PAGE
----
Familiarity Breeds Comfort: Judges and Self-Represented Litigants

September 14, 2023

"judge presiding over case in courtroom"In a recent informal poll of judges conducted by the National Judicial College, a large majority expressed they felt comfortable dealing with self-represented litigants. Out of 567 judges who responded, around 86% expressed some level of comfort—39% felt “entirely comfortable” and 47% felt “mostly comfortable.” About 12% were “not very comfortable” and only 2.5% were “uncomfortable.” Experience with self-represented litigants seems to enhance judges’ comfort levels.

Many judges noted that they often encounter self-represented litigants in their courtrooms and, in doing so, have learned to accommodate their needs. Interacting with these litigants is not always straight-forward, though. Some judges expressed challenges in determining how much assistance to provide them without compromising fairness, while others mentioned providing information to them to help them make informed decisions. Some judges sought specialized training to ensure they handle such cases ethically.  

Judges also pointed out challenges in dealing with litigants who have mental health issues or who belong to groups like “sovereign citizens” that reject court authority. Despite these difficulties, many judges emphasized treating all individuals with respect and maintaining courtroom decorum, even when addressing disruptive behavior.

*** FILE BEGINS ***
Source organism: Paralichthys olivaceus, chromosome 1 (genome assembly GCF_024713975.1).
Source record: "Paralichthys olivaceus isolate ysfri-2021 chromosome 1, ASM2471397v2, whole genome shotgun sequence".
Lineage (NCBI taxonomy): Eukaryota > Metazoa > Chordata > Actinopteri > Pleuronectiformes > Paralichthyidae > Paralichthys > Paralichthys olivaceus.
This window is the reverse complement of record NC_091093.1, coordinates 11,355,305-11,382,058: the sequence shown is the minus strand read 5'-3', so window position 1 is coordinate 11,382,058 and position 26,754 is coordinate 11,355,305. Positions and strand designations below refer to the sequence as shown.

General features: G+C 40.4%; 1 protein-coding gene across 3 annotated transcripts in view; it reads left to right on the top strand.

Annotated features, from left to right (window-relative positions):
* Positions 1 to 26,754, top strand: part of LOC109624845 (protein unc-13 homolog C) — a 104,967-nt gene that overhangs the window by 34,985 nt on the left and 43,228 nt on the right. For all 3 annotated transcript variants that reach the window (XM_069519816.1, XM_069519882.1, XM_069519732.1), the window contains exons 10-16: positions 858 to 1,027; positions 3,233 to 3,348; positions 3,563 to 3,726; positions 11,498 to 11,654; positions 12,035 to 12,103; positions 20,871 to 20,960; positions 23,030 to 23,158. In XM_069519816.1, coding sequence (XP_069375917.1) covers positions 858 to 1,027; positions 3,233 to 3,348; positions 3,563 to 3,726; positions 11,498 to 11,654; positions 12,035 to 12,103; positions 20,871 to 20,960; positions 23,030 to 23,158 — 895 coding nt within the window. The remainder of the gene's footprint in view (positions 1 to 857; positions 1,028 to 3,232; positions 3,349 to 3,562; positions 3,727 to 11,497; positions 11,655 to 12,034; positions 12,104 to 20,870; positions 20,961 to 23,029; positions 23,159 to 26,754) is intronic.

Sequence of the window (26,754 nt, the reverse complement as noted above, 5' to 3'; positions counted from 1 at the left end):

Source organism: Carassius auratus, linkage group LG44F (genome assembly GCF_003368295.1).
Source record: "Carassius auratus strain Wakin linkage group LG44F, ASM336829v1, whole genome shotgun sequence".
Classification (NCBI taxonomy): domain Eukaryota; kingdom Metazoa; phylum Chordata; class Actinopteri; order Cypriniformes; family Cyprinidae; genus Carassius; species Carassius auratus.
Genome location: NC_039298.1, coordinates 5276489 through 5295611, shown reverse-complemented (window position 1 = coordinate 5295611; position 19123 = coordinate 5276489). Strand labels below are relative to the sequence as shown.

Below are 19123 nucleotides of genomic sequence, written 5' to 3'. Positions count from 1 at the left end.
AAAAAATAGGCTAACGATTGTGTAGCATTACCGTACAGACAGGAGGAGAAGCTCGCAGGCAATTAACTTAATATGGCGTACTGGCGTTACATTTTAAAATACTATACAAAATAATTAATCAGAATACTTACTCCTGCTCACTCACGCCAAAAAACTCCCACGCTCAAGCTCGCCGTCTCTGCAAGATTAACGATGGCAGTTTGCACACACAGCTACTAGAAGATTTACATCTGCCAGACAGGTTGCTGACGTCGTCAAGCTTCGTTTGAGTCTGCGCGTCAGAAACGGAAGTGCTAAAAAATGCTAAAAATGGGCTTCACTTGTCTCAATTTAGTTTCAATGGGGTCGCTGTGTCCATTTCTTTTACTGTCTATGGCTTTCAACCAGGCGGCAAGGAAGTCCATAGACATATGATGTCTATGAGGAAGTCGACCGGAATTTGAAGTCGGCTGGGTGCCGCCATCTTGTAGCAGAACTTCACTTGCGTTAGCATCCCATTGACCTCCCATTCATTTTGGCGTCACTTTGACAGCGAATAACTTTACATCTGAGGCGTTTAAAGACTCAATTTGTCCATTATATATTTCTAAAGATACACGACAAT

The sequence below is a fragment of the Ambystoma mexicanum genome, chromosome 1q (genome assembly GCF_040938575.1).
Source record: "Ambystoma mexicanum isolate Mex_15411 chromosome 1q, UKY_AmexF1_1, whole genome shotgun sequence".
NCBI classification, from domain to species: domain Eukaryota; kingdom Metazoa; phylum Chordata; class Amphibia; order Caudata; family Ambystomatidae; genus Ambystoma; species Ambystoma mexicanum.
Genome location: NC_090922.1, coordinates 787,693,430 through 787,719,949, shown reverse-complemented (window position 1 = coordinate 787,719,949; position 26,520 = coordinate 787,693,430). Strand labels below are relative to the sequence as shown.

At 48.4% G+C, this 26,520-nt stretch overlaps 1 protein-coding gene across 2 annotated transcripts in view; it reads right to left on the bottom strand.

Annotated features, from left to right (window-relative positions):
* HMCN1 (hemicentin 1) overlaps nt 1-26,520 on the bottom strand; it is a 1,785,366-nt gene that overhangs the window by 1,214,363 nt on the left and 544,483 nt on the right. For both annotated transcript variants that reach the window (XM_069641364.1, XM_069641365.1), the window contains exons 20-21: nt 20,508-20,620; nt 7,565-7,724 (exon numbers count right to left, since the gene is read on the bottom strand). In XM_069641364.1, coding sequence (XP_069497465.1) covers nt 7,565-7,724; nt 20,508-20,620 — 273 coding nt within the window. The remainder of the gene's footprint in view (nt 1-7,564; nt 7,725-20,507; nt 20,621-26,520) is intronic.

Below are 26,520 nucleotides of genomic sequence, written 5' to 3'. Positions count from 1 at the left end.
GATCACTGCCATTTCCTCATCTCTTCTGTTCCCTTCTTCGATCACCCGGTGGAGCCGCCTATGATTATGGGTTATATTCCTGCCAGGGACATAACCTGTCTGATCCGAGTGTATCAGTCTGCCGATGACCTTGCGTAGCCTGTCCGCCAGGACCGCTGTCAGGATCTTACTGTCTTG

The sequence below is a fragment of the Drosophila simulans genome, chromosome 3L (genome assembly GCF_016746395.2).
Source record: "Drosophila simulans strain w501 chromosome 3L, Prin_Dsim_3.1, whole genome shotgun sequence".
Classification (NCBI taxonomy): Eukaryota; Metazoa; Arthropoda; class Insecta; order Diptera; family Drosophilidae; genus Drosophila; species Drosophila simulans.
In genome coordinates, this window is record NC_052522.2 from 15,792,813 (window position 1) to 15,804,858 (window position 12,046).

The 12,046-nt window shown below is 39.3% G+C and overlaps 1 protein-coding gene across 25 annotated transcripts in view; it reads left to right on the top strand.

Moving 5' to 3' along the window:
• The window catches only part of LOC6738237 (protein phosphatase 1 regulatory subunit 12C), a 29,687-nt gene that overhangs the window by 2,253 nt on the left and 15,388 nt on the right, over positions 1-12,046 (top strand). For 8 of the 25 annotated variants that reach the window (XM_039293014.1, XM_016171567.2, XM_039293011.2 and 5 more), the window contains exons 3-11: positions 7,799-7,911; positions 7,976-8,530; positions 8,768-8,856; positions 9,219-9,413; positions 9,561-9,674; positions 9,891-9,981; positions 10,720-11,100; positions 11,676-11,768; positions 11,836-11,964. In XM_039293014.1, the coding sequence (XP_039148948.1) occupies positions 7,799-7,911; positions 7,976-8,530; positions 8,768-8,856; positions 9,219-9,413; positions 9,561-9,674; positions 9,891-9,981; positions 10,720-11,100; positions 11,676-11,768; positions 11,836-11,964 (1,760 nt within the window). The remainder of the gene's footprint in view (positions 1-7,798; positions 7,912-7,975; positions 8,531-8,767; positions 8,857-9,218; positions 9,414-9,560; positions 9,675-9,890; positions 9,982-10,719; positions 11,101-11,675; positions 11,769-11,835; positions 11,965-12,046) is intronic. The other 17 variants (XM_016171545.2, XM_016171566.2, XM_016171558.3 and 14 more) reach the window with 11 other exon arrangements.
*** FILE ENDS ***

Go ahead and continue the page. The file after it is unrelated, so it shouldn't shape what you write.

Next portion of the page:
While many judges reported that they felt a level of comfort dealing with self-represented litigants, this does not necessarily mean they fully understand what self-represented litigants think and feel while in court—or how to ensure their needs are fully met and procedural justice is achieved. And, many state court systems haven't adequately provided the necessary guidance to trial judges for adapting to handle self-represented litigants who lack legal expertise.

To address this gap, IAALS developed Ensuring the Right to Be Heard: Guidance for Trial Judges in Cases Involving Self-Represented Litigants. This guide outlines effective methods for resolving cases involving self-represented litigants, offering practical examples from the context of family law. The guide is designed to help trial judges better manage such cases and ensure fair proceedings for everyone involved.

Ensuring the Right to Be Heard lays out the challenges and wishes that have been expressed by self-represented litigants themselves to help judges more adequately adjust their procedures to fit the needs of both parties. For example, judges may alter how they typically deal with self-represented litigants if they knew that they often feel intimidated, isolated, and vulnerable, and that they desire to have their humanity recognized by not being rebuked or shamed in public.

This guide also lays out proven practices and guidelines for how to conduct a hearing when only one of the parties is represented by counsel. Because trial judges have reported this situation as being the most difficult to navigate, this guide provides best practices on how to frame the subject matter of the hearing and how to elicit the information they need from self-represented litigants. There is also guidance on how to articulate decisions from the bench and provide instructions on how to appeal, which most self-represented litigants are unaware of how to do properly. 

The National Judicial College’s poll reflects that judges are adapting to working with self-represented litigants and striving to ensure fair proceedings and respect for all parties involved. With the help of this guide, judges can feel more comfortable and confident as they adapt their practices to best suit the needs of everyone that comes through their courtroom. 

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